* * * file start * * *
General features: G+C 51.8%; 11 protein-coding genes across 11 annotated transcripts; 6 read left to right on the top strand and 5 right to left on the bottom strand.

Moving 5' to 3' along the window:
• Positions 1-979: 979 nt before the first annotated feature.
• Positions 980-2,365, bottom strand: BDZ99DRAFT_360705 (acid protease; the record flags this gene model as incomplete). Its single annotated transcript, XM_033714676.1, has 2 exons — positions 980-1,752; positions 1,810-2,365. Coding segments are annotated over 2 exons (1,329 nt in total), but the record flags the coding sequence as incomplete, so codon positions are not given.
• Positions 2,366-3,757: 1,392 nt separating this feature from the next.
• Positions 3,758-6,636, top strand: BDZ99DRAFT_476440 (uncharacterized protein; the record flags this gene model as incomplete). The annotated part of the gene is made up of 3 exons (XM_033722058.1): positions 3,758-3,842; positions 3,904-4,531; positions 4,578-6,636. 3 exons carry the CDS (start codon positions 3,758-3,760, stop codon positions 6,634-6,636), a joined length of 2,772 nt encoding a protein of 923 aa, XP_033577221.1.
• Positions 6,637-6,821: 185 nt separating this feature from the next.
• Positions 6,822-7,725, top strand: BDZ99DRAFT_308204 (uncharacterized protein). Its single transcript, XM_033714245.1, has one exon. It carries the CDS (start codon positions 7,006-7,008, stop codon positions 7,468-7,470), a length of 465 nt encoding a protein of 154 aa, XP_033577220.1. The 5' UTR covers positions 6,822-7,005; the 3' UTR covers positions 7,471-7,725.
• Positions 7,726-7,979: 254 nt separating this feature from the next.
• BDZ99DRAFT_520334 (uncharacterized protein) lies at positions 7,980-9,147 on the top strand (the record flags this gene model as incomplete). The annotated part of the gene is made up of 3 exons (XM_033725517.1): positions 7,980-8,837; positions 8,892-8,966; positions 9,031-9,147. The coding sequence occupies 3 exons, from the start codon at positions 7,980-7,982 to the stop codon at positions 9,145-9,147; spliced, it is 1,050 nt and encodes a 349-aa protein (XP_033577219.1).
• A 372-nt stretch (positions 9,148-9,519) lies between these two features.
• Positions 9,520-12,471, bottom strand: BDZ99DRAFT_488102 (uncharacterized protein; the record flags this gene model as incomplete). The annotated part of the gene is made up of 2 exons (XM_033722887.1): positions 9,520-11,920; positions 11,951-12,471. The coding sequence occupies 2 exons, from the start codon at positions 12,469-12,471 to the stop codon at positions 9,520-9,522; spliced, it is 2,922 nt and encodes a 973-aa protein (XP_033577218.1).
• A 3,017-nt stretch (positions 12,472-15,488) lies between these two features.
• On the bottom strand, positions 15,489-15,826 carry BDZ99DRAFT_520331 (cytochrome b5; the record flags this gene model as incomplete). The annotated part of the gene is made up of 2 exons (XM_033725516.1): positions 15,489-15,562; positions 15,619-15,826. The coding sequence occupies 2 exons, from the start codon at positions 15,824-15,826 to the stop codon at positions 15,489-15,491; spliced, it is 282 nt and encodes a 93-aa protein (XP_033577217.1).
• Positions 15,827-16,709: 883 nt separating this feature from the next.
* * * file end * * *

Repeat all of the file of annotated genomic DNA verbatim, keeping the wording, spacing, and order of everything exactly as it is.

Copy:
General features: G+C 51.8%; 11 protein-coding genes across 11 annotated transcripts; 6 read left to right on the top strand and 5 right to left on the bottom strand.

Moving 5' to 3' along the window:
• Positions 1-979: 979 nt before the first annotated feature.
• Positions 980-2,365, bottom strand: BDZ99DRAFT_360705 (acid protease; the record flags this gene model as incomplete). Its single annotated transcript, XM_033714676.1, has 2 exons — positions 980-1,752; positions 1,810-2,365. Coding segments are annotated over 2 exons (1,329 nt in total), but the record flags the coding sequence as incomplete, so codon positions are not given.
• Positions 2,366-3,757: 1,392 nt separating this feature from the next.
• Positions 3,758-6,636, top strand: BDZ99DRAFT_476440 (uncharacterized protein; the record flags this gene model as incomplete). The annotated part of the gene is made up of 3 exons (XM_033722058.1): positions 3,758-3,842; positions 3,904-4,531; positions 4,578-6,636. 3 exons carry the CDS (start codon positions 3,758-3,760, stop codon positions 6,634-6,636), a joined length of 2,772 nt encoding a protein of 923 aa, XP_033577221.1.
• Positions 6,637-6,821: 185 nt separating this feature from the next.
• Positions 6,822-7,725, top strand: BDZ99DRAFT_308204 (uncharacterized protein). Its single transcript, XM_033714245.1, has one exon. It carries the CDS (start codon positions 7,006-7,008, stop codon positions 7,468-7,470), a length of 465 nt encoding a protein of 154 aa, XP_033577220.1. The 5' UTR covers positions 6,822-7,005; the 3' UTR covers positions 7,471-7,725.
• Positions 7,726-7,979: 254 nt separating this feature from the next.
• BDZ99DRAFT_520334 (uncharacterized protein) lies at positions 7,980-9,147 on the top strand (the record flags this gene model as incomplete). The annotated part of the gene is made up of 3 exons (XM_033725517.1): positions 7,980-8,837; positions 8,892-8,966; positions 9,031-9,147. The coding sequence occupies 3 exons, from the start codon at positions 7,980-7,982 to the stop codon at positions 9,145-9,147; spliced, it is 1,050 nt and encodes a 349-aa protein (XP_033577219.1).
• A 372-nt stretch (positions 9,148-9,519) lies between these two features.
• Positions 9,520-12,471, bottom strand: BDZ99DRAFT_488102 (uncharacterized protein; the record flags this gene model as incomplete). The annotated part of the gene is made up of 2 exons (XM_033722887.1): positions 9,520-11,920; positions 11,951-12,471. The coding sequence occupies 2 exons, from the start codon at positions 12,469-12,471 to the stop codon at positions 9,520-9,522; spliced, it is 2,922 nt and encodes a 973-aa protein (XP_033577218.1).
• A 3,017-nt stretch (positions 12,472-15,488) lies between these two features.
• On the bottom strand, positions 15,489-15,826 carry BDZ99DRAFT_520331 (cytochrome b5; the record flags this gene model as incomplete). The annotated part of the gene is made up of 2 exons (XM_033725516.1): positions 15,489-15,562; positions 15,619-15,826. The coding sequence occupies 2 exons, from the start codon at positions 15,824-15,826 to the stop codon at positions 15,489-15,491; spliced, it is 282 nt and encodes a 93-aa protein (XP_033577217.1).
• Positions 15,827-16,709: 883 nt separating this feature from the next.